CIOs play an important role in helping companies report and reduce greenhouse gas emissions — far beyond switching to energy-efficient clouds or turning off desktop computers at night.

That’s the message from recent customer events put together by software vendors and IT services including SAP, Salesforce, and Google, that this week’s sustainability is making a big feature at the upcoming 21st Cloud Computing event.

Increasingly companies are expected – by their customers and, in some cases, by government – to report greenhouse gas emissions, usually by following standard measurement methodologies such as Greenhouse Gas Protocol.

“With the increasing requirements of ESG [environmental, social, and governance] In reporting, companies look for ways to demonstrate the progress of their employees, boards, and customers in achieving climate goals,” says Jane Bennett, lead technical director for data and technology strategy for sustainability at Google’s Office of the CTO.

Scale up

Companies control some greenhouse gas emissions directly: so-called Scope 1 emissions from owned or controlled sources such as the fuels you burn to heat offices or power company cars. Organizations have been tracking that data in their ERP systems for a decade or more.

Scope 2 emissions are relatively easy to calculate, from purchased electricity, heat and steam, as utilities typically report their average emissions per kilowatt-hour (kWh) produced. These emissions may appear as a line on your office or data center electricity bill.

The challenge for many is to extend reporting capabilities to scope 3 emissions – everything else, including goods and services purchased, products sold, transportation and distribution, waste disposal, employee mobility, and business travel. (Remember that?)

Few companies have faced the challenge of reporting comprehensive emissions data: Doing so requires a lot of data from suppliers, and the ability to link it to purchased goods and services. The availability of specialized software tools for sustainability reporting, or modules in Enterprise Resource Planning (ERP) systems, which can do just that makes full emissions reporting a more realistic proposition, so while the ‘why’ of reporting may still be driven by a board The management or governance committee, “how” and “when” are among the many questions that the CIO must answer.

Reporting total emissions has net benefits

Google Cloud Platform Adds Carbon Footprint Reports to cloud console, enabling customers to monitor total cloud carbon emissions by project, product or region, says Google’s Bennett. It also provides customers with tools to help move workloads to areas with low-carbon data centers, a site standard that may become just as important as data protection compliance.

When reporting the console’s total carbon emissions, Google provides important transparency, highlighting how accurate and real-time data are in ensuring emissions reporting does the job.

Google has been carbon neutral since 2007, which means its data centers still consume carbon-emitting electricity but buy carbon offsets to offset those emissions. Since 2017, it’s been “100% renewable,” buying enough renewable energy to match its annual electricity consumption – although if the sun isn’t shining and the wind isn’t blowing when and where it needs power, the actual electricity you used may have been from plants Coal-fired power, so there’s still room for improvement.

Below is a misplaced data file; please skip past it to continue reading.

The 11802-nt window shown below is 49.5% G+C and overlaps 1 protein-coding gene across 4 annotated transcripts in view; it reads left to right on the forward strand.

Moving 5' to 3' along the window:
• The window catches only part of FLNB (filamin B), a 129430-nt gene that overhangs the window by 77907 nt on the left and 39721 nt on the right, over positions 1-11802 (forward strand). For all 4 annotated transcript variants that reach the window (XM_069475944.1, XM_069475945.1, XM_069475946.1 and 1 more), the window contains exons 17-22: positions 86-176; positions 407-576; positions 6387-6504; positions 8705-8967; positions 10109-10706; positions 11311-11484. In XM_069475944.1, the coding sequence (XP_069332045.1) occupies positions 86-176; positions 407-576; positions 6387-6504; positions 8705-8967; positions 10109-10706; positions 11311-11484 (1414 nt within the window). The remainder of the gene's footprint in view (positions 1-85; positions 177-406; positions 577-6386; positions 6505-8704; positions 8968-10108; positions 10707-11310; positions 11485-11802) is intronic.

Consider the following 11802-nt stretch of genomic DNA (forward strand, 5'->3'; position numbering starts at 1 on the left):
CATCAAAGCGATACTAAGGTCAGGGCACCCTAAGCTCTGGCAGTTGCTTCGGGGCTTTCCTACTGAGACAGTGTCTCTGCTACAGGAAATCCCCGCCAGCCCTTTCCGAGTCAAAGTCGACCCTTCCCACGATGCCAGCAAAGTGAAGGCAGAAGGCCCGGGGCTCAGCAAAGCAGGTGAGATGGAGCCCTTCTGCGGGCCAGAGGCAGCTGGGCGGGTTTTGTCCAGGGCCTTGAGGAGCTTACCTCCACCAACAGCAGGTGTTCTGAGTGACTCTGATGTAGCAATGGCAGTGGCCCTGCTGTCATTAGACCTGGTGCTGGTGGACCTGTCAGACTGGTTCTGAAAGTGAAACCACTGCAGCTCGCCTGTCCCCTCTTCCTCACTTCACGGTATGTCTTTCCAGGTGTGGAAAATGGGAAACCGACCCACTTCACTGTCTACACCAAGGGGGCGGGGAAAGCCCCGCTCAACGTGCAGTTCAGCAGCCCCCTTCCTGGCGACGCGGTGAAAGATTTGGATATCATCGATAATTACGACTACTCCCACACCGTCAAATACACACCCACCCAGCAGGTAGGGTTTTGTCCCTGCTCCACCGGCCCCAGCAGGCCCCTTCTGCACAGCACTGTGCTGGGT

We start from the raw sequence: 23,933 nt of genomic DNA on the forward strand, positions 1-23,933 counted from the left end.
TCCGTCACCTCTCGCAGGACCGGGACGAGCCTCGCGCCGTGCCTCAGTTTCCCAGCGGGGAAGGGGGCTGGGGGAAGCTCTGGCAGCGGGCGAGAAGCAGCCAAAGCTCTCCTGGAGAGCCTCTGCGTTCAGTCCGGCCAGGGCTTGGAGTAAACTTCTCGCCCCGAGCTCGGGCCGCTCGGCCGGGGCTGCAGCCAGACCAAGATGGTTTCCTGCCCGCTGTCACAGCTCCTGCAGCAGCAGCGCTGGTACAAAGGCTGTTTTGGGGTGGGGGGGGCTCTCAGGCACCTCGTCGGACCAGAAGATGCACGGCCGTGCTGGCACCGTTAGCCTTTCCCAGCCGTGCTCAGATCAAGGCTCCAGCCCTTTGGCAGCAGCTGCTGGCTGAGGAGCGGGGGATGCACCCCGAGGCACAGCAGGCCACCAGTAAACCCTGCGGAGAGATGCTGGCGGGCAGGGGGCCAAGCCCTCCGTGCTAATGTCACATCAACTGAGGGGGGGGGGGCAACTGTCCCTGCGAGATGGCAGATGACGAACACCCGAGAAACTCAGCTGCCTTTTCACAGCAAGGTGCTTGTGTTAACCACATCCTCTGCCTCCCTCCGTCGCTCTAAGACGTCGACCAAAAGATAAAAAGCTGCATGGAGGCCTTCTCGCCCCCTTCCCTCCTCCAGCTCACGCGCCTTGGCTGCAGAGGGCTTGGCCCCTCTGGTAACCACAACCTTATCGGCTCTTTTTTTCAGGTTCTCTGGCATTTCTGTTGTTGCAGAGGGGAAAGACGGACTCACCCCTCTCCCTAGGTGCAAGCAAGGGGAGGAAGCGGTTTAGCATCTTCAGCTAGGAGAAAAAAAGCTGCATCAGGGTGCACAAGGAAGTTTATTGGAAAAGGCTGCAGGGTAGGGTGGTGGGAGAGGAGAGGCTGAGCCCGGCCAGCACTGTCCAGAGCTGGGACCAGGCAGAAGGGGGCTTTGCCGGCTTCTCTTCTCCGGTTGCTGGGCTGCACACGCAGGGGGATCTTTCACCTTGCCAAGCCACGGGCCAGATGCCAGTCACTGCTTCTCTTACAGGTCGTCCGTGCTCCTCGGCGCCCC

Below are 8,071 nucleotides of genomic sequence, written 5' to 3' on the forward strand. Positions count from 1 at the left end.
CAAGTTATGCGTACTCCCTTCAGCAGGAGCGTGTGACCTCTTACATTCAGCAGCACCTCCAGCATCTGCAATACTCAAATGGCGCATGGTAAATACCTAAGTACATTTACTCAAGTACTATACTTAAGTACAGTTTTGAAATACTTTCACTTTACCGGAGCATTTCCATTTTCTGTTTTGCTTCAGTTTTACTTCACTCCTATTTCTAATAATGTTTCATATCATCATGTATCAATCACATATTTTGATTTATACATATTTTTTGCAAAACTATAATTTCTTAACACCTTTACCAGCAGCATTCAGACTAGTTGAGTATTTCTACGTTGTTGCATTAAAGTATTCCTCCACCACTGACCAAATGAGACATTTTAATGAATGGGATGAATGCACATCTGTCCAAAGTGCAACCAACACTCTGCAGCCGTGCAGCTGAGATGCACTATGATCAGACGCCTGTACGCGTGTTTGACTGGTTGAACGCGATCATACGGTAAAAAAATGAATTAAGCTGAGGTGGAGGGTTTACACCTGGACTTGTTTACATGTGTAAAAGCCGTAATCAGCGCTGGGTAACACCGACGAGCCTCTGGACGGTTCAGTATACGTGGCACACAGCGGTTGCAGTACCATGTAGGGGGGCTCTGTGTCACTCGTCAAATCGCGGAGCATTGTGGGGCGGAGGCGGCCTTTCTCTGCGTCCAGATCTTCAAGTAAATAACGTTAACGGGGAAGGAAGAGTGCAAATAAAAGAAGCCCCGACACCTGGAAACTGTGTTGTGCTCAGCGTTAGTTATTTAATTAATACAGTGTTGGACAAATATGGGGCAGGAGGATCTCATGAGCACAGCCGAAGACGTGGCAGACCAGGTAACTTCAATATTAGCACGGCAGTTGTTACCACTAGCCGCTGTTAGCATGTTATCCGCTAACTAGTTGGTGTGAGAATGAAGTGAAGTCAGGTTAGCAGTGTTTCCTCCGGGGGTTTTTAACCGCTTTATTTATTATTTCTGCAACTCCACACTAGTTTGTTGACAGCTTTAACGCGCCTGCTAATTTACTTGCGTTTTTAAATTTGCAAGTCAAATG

That’s why, says Bennett, Google is working to completely decarbonize its cloud operations on a 24-7 basis by 2030, providing clean energy for every site and every hour of operation.

With the cloud console, Google provides its customers with the level of data they need to do this too — and makes it easy for them to import the data into their reporting systems.

“To help our customers calculate emissions outside of our cloud and across their enterprise, we also partner with Salesforce Sustainability Cloud, integrating Google Cloud emissions data into their carbon accounting platform,” Bennett says.

Google has another piece of sustainability news: opening up its Google Earth Engine satellite data platform to Google Cloud Platform users, allowing them to use AI and BigQuery tools to analyze satellite imagery in conjunction with other data sources such as water availability or weather hazards.

Other Sustainability Reporting Programs announced its sustainability game a month ago, at Dreamforce 2021, saying that it also uses “100% renewable” electricity (average over the year) and has reached net zero emissions across the entire value chain (including Scope 3). It got there with its cloud sustainability software, which has cut annual reporting time from six months to six weeks, according to the company.

At the event, it unveiled Sustainability Cloud 2.0, adding new Slack-based tools to collect Scope 3 emissions data from suppliers, new forecasting and scenario planning tools for managing impacts on business related to climate change, and announcing plans to build an online exchange for carbon credits.

SAP positions itself as a link for the collection and processing of greenhouse gas emissions data. By leveraging tools like its Ariba Procurement Network, it can facilitate the exchange of information about the cost of carbon, as well as the dollar cost of goods and services, and the ERP systems that its customers use already contain a lot of information about what they are doing. They and those with whom and when necessary spend to calculate greenhouse gas emissions. Last year it announced SAP Product Carbon Footprint Analytics to provide insight into the impact of specific products, and in September 2021 it released SAP Product Footprint Management, which provides additional management tools and integration into business processes.

Copyright © 2021 IDG Communications, Inc.

Source link

Leave a Reply

Your email address will not be published. Required fields are marked *